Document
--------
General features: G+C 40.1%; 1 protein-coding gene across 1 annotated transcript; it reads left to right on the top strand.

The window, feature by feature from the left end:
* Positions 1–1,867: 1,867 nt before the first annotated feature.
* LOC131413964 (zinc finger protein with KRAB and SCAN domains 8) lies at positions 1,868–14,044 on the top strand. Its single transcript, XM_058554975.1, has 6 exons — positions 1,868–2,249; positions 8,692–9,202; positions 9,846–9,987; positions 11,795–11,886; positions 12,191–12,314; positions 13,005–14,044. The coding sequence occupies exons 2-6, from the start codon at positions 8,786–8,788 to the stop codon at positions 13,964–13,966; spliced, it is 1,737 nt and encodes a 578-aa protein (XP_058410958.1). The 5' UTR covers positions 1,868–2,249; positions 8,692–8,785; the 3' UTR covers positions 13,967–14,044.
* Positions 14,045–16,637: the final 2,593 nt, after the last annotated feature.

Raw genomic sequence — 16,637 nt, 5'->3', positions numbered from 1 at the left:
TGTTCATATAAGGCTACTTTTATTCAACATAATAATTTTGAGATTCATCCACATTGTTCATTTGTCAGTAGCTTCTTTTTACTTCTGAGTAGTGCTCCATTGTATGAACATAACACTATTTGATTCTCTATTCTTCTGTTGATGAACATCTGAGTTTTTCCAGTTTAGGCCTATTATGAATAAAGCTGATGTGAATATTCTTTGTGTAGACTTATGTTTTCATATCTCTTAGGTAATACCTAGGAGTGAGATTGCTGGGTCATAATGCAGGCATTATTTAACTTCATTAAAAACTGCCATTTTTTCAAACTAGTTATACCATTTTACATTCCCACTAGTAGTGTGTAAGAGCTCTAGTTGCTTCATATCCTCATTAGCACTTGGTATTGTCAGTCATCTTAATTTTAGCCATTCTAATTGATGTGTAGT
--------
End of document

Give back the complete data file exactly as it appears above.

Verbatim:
General features: G+C 40.1%; 1 protein-coding gene across 1 annotated transcript; it reads left to right on the top strand.

The window, feature by feature from the left end:
* Positions 1–1,867: 1,867 nt before the first annotated feature.
* LOC131413964 (zinc finger protein with KRAB and SCAN domains 8) lies at positions 1,868–14,044 on the top strand. Its single transcript, XM_058554975.1, has 6 exons — positions 1,868–2,249; positions 8,692–9,202; positions 9,846–9,987; positions 11,795–11,886; positions 12,191–12,314; positions 13,005–14,044. The coding sequence occupies exons 2-6, from the start codon at positions 8,786–8,788 to the stop codon at positions 13,964–13,966; spliced, it is 1,737 nt and encodes a 578-aa protein (XP_058410958.1). The 5' UTR covers positions 1,868–2,249; positions 8,692–8,785; the 3' UTR covers positions 13,967–14,044.
* Positions 14,045–16,637: the final 2,593 nt, after the last annotated feature.

Raw genomic sequence — 16,637 nt, 5'->3', positions numbered from 1 at the left:
TGTTCATATAAGGCTACTTTTATTCAACATAATAATTTTGAGATTCATCCACATTGTTCATTTGTCAGTAGCTTCTTTTTACTTCTGAGTAGTGCTCCATTGTATGAACATAACACTATTTGATTCTCTATTCTTCTGTTGATGAACATCTGAGTTTTTCCAGTTTAGGCCTATTATGAATAAAGCTGATGTGAATATTCTTTGTGTAGACTTATGTTTTCATATCTCTTAGGTAATACCTAGGAGTGAGATTGCTGGGTCATAATGCAGGCATTATTTAACTTCATTAAAAACTGCCATTTTTTCAAACTAGTTATACCATTTTACATTCCCACTAGTAGTGTGTAAGAGCTCTAGTTGCTTCATATCCTCATTAGCACTTGGTATTGTCAGTCATCTTAATTTTAGCCATTCTAATTGATGTGTAGT